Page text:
1. Lack of Accountability: What happens with DAOs is that as time goes on, token holders become less active and engaged in the DAO’s activities. It is only when something goes wrong, or a proposal is controversial that inactive token voters “wake up” and begin to pay attention.

The current structure where there can be a “no confidence” vote that exceeds a Consul’s bond, may in practice, never be activated. There is also the issue associated with using a bond, of other DAO members’ assets to guarantee a Consul members’ good behavior. Again, there are no checks and balances of a Cosul’s power, and in practice this may lead to a situation where a Consul is empowered to act in ways that are not in the best interests of the DAO, and long-term benefit of the PHONON Network.

  1. Lack of Talent Diversity: The currently proposed structure encourages people with diverse skill sets and approaches to develop Working Groups to tackle existing or emergent issues facing the DAO. The Consul structure, because it concentrates economic power in two individuals, could lead to a lack of diversity because people wishing to work on DAO matters much pitch their ideas to Consul members who will have the power to approve or deny projects. Ultimately, these “CEOs” will hold sway over the DAO and focus the DAO’s efforts on topics they care most about and potentially diminish voices who do not want to have to curry favor with the Consul to get their projects approved.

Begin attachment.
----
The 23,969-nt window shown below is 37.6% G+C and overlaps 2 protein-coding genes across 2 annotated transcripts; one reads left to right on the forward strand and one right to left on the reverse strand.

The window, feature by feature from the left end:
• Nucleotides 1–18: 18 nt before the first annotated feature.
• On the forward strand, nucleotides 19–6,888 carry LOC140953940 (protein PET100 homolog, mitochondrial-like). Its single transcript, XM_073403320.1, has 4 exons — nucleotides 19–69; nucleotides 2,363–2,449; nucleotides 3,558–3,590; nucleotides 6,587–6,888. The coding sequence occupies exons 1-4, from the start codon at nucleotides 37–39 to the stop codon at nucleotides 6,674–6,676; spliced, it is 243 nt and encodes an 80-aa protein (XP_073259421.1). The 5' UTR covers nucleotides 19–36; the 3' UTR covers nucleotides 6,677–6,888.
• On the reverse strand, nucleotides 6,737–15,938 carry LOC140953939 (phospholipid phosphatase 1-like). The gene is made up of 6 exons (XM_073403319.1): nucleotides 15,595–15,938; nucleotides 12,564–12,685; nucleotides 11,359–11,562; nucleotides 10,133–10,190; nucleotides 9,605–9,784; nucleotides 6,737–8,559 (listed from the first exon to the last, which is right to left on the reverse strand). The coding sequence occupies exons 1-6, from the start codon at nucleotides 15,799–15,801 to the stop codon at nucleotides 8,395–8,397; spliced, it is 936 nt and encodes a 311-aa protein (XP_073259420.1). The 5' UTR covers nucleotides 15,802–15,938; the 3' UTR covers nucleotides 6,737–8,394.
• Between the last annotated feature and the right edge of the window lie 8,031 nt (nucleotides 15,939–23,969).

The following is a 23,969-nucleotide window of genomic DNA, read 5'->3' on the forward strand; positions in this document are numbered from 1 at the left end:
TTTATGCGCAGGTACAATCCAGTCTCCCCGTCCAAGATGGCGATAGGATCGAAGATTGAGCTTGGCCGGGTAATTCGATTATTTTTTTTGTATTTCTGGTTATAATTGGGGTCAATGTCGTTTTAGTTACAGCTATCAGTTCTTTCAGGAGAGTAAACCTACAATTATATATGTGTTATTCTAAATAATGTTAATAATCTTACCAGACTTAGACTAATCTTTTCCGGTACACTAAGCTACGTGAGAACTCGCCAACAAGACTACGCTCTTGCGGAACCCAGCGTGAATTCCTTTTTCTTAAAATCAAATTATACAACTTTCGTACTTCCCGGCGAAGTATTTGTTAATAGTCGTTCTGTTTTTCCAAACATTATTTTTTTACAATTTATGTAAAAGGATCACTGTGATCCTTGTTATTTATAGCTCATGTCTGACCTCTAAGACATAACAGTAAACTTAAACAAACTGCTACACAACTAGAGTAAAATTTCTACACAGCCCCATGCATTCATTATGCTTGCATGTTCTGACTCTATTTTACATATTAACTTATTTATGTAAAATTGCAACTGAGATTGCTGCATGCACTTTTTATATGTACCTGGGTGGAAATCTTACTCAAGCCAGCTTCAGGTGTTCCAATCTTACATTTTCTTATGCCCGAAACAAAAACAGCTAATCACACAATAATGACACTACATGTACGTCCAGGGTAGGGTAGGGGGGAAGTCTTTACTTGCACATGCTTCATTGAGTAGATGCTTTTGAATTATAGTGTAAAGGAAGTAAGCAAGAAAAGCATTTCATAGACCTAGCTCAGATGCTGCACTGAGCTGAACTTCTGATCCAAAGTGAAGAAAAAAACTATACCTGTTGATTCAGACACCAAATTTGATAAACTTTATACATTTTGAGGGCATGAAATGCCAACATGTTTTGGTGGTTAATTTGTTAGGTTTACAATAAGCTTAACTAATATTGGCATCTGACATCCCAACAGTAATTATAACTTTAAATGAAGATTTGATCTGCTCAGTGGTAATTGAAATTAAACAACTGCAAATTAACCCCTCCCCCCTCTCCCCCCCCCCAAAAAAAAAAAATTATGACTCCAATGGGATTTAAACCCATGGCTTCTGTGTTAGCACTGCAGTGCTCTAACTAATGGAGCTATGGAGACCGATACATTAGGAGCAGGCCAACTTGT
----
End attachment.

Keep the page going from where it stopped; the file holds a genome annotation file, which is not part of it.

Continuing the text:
As written, this proposal has numerous issues that should be addressed, including:

  1. A rationale as to why the currently proposed governance structure would stifle decisiveness – especially because Working Groups can come from anywhere and be proposed by anyone. This is especially important because the proposed governance structure has not been implemented yet and is designed to evolve over time based on operational experience and the needs of the DAO.

  2. Why giving two individuals nearly unlimited power to make fundamental decisions about the future of the DAO, along with access to significant economic resources – i.e., they can spend what they want unless people say no within 33 hours – is not a severe centralization risk, and better than the “top down” approach you are recommending against.

  3. What would motivate PHONON DAO token holders to “bond” their assets to an individual who is ultimately not accountable to them (from a practical perspective given current DAO voting history), and will not lead to a “cult of personality” which is the opposite of decentralization?

  4. The expected qualifications of the Consuls, how specifically they would be held accountable to the DAO and community, and how they would keep people who request funds from them accountable to ensure the fund are being well-spent. In the currently Working Group structure all of the details of projects, including expected milestones and results are determined ahead of time. Skipping these essential steps, in the name of “speed” does not seem a wise decision.